PPG PAINTS ARENA MAY 29, 2017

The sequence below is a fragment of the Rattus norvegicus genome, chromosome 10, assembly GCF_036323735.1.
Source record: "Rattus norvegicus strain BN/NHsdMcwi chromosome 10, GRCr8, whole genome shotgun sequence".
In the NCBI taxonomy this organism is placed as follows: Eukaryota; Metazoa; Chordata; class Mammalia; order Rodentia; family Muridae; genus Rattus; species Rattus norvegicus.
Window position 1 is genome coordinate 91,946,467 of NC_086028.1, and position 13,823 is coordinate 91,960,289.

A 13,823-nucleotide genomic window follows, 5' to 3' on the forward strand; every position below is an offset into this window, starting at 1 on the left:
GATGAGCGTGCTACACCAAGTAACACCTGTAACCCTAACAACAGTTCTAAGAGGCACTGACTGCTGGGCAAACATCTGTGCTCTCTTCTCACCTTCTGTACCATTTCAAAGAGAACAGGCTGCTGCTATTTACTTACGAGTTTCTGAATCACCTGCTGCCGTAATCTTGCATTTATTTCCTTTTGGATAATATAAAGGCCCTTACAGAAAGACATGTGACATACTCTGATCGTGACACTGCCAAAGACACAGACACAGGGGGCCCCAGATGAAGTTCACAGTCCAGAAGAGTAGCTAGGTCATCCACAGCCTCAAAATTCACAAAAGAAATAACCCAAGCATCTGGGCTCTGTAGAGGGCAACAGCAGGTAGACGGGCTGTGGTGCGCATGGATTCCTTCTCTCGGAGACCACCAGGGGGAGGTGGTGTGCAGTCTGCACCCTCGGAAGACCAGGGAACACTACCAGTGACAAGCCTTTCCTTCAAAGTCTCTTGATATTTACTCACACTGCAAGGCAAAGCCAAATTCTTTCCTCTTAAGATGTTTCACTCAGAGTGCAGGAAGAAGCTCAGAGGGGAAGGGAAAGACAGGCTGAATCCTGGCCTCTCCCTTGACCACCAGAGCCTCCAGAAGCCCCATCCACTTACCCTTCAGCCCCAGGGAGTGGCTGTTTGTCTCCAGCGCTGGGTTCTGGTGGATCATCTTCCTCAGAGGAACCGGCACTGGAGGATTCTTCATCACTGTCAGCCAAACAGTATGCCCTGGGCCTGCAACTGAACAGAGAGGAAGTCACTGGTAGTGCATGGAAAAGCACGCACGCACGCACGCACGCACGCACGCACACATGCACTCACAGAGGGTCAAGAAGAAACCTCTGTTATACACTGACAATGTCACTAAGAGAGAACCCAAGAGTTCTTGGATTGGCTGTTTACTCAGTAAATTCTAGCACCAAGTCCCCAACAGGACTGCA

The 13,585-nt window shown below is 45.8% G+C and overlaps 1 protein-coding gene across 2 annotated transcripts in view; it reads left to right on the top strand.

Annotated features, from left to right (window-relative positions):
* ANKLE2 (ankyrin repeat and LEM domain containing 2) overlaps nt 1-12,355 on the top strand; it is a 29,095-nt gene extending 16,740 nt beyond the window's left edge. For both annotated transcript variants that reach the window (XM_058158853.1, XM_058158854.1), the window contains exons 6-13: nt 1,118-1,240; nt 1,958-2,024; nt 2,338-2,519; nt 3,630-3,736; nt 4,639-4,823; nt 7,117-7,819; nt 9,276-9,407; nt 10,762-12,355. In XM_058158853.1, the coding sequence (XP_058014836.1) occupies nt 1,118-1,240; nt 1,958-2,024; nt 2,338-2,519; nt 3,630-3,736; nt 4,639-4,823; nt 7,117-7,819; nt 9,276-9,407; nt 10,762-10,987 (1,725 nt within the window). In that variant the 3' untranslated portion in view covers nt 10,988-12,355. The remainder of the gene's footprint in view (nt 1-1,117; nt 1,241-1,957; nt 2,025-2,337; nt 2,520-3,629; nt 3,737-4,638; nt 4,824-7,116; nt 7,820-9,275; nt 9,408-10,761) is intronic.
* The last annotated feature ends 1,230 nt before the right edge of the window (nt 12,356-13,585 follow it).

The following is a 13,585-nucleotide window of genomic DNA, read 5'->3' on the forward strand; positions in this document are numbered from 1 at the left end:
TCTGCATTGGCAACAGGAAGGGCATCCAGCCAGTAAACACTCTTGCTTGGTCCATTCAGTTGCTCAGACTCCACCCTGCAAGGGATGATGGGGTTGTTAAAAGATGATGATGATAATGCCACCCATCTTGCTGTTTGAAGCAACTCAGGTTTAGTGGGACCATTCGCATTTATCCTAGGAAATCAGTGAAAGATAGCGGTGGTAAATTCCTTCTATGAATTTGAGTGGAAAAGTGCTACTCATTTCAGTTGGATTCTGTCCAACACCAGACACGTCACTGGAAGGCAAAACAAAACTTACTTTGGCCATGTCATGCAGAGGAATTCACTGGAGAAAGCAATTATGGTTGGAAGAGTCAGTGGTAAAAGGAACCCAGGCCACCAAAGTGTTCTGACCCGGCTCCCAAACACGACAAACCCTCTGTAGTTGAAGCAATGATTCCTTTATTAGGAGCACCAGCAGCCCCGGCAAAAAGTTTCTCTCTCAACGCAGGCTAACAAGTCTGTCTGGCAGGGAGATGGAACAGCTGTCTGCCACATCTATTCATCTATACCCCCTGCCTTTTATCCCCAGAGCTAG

BASEBALL’S BEST pitchers have a unique ability to pull out victories on days they’re throwing junk. Great quarterbacks can struggle but win a game with a magnificent drive in the fourth quarter. And a hockey team with a championship pedigree can play dreadfully, go exactly 37 minutes without recording a shot on goal and rely on pure talent to survive. The Pittsburgh Penguins may look back and shake their heads, wondering how they possibly won Game 1. They benefitted from a called-back P.K. Subban goal in the first period that turned the tide of the game, they scored on a 5-on-3 advantage, and they were complicit in Pekka Rinne, one of the best goalies on the planet, posting a save percentage of .636. “None of us in our dressing room are fooled by the score tonight,” said Penguins coach Mike Sullivan. Weirdest. Game. Ever. Pittsburgh scored with 17 seconds remaining in the first when Rinne directed a rebound off Predators defenseman Mattias Ekholm, putting the Penguins up 3-0. The Pens then went the equivalent of almost two periods without another shot before Jake Guentzel drilled the dagger into the Preds with 3:37 remaining in the game, breaking a tie after Nashville had roared back to make it 3-3. After facing the passive-checking Ottawa Senators in the East final, the Penguins looked flummoxed trying to crack the Predators, who left no gaps and were on them every time they touched the puck. But the players the Penguins dressed for Game 1 owned a combined 22 Cup rings. The Predators had a combined total of zero, with only captain Mike Fisher having played in a final. Experience mattered, and the Pens would call on it to summon a better effort in Game 2.